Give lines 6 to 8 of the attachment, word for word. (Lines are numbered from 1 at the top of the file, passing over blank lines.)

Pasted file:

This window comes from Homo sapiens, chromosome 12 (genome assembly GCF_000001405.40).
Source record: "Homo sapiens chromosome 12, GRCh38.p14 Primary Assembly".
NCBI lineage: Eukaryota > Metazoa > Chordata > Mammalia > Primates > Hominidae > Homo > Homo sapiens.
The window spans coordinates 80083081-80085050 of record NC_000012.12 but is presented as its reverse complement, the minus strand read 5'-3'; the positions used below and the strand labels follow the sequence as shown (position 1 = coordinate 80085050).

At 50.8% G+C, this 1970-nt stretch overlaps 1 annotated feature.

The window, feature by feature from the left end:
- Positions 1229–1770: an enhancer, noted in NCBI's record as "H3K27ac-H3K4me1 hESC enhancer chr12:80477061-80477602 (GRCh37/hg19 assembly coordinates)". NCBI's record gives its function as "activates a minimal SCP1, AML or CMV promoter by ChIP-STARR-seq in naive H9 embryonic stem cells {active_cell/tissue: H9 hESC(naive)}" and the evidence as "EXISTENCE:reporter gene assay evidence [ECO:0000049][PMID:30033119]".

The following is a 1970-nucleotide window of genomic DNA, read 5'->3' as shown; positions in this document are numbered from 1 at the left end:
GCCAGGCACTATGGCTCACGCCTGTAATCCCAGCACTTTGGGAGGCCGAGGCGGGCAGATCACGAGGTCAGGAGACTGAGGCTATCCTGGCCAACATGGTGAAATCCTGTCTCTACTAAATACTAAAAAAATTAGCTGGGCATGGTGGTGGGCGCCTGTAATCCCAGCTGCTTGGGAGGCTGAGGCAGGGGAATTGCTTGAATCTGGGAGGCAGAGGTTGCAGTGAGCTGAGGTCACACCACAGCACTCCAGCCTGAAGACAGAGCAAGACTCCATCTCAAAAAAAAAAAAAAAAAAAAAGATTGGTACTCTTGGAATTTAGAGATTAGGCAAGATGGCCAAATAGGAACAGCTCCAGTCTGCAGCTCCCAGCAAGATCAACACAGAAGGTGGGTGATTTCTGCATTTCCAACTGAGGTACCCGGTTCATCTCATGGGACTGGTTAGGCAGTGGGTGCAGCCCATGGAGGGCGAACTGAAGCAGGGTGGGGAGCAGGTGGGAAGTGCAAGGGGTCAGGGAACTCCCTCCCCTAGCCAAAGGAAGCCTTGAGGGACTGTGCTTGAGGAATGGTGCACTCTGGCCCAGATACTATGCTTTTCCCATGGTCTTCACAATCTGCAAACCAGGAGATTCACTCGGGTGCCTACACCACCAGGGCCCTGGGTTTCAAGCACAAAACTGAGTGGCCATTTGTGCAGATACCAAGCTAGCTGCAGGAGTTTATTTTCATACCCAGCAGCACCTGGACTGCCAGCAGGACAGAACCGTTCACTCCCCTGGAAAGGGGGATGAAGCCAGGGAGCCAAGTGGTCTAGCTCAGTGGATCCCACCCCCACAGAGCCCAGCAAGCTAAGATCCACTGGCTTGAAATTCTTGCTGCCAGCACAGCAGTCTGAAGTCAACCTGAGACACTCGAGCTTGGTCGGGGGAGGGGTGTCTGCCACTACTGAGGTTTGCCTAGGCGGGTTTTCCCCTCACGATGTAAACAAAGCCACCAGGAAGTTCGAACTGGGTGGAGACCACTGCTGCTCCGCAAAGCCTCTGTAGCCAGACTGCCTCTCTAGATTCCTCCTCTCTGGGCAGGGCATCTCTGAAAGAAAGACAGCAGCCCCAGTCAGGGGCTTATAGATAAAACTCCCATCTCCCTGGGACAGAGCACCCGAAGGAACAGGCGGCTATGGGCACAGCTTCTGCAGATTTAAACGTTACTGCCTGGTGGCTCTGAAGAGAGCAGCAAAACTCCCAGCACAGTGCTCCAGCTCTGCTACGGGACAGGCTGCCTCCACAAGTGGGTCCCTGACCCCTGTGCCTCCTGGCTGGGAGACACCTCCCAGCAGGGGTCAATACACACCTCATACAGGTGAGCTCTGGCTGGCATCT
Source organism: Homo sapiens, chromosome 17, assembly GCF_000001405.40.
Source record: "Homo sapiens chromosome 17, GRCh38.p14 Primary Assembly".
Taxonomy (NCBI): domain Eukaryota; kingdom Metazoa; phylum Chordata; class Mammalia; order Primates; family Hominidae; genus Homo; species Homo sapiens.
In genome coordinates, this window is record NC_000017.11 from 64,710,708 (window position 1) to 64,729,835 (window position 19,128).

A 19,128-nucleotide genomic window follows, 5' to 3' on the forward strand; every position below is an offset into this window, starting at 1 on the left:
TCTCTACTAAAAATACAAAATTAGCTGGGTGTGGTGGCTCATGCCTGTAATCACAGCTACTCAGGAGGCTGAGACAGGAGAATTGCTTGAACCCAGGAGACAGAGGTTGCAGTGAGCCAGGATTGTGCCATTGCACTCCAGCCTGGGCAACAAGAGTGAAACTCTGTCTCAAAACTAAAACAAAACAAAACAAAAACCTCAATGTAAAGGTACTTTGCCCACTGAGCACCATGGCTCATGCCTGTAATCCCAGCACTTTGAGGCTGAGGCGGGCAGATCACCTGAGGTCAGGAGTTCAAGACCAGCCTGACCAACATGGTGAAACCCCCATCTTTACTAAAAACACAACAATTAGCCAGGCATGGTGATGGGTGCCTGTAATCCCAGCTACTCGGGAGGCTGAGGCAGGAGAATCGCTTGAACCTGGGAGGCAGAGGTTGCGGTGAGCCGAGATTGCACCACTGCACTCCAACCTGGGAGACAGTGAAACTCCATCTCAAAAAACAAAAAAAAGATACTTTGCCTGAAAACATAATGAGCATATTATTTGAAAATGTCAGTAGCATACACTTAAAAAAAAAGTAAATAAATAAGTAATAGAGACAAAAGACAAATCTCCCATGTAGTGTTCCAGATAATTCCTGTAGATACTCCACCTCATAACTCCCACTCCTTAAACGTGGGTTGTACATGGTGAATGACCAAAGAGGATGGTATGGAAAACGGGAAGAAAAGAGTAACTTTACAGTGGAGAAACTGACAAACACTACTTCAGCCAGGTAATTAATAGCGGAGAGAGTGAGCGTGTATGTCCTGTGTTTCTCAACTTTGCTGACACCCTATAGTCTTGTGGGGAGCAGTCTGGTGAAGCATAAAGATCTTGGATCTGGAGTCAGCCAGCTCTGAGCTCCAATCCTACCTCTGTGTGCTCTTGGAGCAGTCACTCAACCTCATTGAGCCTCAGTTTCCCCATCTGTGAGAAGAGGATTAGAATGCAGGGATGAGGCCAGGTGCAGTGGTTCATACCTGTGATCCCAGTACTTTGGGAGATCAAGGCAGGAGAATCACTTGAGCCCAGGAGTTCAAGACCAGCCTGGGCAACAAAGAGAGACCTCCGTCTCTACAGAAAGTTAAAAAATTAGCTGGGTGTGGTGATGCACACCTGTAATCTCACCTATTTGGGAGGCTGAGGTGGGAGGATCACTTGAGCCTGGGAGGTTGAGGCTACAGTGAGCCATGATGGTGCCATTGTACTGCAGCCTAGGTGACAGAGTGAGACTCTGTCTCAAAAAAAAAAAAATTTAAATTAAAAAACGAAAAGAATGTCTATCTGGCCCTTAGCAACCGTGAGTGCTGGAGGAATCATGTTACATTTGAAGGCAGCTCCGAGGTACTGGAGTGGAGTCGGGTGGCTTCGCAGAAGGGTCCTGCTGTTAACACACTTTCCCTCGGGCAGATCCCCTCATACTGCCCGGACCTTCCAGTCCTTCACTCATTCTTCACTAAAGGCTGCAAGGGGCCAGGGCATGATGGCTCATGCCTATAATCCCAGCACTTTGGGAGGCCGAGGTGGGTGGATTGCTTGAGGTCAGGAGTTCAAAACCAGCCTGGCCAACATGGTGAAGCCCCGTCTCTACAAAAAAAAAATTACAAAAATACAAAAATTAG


The window, feature by feature from the left end:
- Positions 1229–1770: an enhancer, noted in NCBI's record as "H3K27ac-H3K4me1 hESC enhancer chr12:80477061-80477602 (GRCh37/hg19 assembly coordinates)". NCBI's record gives its function as "activates a minimal SCP1, AML or CMV promoter by ChIP-STARR-seq in naive H9 embryonic stem cells {active_cell/tissue: H9 hESC(naive)}" and the evidence as "EXISTENCE:reporter gene assay evidence [ECO:0000049][PMID:30033119]".

The following is a 1970-nucleotide window of genomic DNA, read 5'->3' as shown; positions in this document are numbered from 1 at the left end: